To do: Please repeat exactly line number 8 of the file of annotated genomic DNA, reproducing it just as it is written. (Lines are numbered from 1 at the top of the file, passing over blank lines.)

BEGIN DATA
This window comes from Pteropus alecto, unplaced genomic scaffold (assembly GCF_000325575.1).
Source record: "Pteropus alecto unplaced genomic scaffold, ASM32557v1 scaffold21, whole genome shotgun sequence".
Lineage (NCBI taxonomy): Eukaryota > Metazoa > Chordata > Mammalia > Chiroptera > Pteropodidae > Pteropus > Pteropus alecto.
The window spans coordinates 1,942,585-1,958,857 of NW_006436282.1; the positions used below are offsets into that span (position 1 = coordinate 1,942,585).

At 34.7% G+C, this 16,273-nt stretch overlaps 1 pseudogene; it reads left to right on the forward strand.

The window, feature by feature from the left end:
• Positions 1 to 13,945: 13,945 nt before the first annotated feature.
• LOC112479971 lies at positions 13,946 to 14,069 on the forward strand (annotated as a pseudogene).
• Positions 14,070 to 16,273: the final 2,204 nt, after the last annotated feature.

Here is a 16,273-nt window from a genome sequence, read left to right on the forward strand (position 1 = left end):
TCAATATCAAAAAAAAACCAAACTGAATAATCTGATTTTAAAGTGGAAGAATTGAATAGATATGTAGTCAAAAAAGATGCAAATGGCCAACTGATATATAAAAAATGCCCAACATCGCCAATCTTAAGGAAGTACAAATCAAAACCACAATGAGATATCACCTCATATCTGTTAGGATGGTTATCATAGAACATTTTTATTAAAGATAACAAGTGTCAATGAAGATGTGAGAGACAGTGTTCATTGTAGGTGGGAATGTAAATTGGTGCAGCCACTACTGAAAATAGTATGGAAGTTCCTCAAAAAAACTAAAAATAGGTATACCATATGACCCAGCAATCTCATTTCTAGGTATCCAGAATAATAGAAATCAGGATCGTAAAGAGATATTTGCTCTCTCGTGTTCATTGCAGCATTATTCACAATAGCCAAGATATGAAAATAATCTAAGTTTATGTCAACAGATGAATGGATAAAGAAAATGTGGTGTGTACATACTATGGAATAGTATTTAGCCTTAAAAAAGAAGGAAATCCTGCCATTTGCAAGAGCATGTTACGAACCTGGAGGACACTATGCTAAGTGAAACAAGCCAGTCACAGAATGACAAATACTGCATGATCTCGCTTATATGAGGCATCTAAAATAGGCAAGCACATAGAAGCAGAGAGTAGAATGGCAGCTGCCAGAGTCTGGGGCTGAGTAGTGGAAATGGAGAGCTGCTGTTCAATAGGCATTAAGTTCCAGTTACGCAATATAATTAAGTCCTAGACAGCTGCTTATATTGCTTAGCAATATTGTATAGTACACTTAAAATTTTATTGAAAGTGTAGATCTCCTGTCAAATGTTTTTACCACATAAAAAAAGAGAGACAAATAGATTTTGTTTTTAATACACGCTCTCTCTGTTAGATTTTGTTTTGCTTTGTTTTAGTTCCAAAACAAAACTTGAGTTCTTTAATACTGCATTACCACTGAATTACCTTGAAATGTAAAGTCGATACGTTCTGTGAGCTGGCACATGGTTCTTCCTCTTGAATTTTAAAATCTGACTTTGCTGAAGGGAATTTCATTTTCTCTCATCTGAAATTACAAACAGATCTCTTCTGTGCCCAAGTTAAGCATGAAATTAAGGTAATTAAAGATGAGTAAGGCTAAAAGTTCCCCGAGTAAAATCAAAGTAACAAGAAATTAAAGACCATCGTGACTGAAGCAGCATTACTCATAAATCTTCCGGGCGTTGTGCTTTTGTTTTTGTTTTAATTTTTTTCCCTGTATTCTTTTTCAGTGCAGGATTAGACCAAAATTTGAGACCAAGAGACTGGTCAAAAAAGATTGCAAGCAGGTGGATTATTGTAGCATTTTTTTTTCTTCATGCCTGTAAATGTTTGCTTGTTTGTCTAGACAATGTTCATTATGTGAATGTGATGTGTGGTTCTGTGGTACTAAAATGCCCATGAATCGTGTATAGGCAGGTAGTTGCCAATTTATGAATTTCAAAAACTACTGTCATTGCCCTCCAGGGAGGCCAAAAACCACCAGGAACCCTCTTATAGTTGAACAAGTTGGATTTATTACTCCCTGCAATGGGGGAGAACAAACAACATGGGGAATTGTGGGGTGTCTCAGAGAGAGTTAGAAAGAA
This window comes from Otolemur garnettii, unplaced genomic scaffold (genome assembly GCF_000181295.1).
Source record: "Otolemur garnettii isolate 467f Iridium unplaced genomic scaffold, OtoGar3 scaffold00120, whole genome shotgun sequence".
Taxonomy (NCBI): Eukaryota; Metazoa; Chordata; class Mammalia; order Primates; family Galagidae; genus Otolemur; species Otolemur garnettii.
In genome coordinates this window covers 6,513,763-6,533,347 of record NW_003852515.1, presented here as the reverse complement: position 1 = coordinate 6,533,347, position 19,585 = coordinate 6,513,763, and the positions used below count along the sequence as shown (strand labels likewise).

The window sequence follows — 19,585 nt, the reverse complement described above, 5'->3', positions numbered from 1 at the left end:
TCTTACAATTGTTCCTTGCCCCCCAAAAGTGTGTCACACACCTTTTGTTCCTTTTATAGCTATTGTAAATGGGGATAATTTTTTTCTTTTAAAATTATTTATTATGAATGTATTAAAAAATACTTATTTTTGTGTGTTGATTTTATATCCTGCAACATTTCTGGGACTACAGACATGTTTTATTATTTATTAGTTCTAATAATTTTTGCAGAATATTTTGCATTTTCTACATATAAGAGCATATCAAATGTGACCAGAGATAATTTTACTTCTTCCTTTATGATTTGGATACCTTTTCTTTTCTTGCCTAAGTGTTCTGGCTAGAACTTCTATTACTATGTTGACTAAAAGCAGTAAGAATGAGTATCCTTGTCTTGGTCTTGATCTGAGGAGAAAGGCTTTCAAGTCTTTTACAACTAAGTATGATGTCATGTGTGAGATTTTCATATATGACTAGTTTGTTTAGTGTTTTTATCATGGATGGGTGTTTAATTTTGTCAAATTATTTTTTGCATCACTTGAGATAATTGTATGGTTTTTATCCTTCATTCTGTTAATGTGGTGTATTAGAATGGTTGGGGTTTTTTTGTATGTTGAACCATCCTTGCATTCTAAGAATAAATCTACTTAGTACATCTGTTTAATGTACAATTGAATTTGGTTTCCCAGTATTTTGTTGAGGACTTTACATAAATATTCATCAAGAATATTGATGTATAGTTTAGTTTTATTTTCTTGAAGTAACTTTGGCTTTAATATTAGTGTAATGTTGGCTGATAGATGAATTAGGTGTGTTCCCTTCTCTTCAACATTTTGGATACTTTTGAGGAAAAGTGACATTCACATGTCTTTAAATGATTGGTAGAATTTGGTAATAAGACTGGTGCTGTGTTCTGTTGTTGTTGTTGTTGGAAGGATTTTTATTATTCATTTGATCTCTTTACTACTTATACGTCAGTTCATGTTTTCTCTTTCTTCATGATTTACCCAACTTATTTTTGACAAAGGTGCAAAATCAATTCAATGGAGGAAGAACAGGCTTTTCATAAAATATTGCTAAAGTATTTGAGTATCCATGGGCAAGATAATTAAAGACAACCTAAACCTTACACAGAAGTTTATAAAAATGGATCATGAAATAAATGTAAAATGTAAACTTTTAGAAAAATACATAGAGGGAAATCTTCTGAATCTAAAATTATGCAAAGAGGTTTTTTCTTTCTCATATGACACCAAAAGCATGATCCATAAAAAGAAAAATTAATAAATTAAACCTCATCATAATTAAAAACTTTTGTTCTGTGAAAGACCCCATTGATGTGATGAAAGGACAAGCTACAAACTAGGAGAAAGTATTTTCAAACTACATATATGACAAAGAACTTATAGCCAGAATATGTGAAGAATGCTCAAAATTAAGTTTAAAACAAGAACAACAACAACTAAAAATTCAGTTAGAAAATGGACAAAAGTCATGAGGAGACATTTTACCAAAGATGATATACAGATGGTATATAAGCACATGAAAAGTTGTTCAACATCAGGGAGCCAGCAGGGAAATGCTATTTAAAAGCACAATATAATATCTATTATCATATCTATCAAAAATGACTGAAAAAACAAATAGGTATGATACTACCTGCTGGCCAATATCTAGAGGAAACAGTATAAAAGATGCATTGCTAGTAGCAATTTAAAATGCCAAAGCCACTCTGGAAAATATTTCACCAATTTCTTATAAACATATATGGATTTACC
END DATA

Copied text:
• LOC112479971 lies at positions 13,946 to 14,069 on the forward strand (annotated as a pseudogene).